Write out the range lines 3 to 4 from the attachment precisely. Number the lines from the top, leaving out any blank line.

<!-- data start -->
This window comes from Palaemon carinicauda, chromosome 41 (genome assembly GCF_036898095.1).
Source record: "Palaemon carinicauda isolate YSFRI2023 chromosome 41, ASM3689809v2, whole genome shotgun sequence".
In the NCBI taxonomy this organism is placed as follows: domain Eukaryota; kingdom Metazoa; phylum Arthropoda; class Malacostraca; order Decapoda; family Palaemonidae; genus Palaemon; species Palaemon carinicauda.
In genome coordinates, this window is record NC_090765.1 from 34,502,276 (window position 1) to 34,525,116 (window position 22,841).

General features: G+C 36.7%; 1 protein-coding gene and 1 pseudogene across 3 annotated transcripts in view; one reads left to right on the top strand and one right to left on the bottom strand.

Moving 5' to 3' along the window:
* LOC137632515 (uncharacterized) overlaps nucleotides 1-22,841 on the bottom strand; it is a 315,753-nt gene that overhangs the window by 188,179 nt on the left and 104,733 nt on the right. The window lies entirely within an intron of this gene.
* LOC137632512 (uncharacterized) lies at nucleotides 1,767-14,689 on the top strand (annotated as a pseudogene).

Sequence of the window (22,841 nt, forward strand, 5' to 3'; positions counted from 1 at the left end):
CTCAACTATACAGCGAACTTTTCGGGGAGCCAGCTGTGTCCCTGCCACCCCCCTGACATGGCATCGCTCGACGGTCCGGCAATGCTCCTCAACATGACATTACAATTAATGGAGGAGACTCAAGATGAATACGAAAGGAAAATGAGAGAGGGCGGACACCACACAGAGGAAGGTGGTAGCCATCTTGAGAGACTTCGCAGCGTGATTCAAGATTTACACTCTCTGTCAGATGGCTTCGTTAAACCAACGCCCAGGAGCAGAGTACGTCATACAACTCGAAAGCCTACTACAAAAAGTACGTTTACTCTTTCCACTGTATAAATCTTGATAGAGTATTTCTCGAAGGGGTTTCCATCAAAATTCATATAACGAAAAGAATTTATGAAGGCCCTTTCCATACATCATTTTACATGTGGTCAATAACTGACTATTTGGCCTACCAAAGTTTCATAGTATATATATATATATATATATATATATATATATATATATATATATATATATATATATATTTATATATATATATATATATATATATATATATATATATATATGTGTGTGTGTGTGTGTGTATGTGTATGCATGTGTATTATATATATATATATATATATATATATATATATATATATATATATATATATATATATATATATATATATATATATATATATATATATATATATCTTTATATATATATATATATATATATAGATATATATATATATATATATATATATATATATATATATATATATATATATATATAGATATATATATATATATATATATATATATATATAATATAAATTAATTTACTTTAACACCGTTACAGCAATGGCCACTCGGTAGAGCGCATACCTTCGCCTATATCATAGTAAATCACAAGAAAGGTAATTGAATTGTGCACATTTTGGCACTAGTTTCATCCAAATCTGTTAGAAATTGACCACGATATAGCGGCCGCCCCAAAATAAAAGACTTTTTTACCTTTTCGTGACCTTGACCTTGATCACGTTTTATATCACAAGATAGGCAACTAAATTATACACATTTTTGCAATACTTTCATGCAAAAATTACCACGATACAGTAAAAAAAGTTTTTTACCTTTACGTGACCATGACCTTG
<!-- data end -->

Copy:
In the NCBI taxonomy this organism is placed as follows: domain Eukaryota; kingdom Metazoa; phylum Arthropoda; class Malacostraca; order Decapoda; family Palaemonidae; genus Palaemon; species Palaemon carinicauda.
In genome coordinates, this window is record NC_090765.1 from 34,502,276 (window position 1) to 34,525,116 (window position 22,841).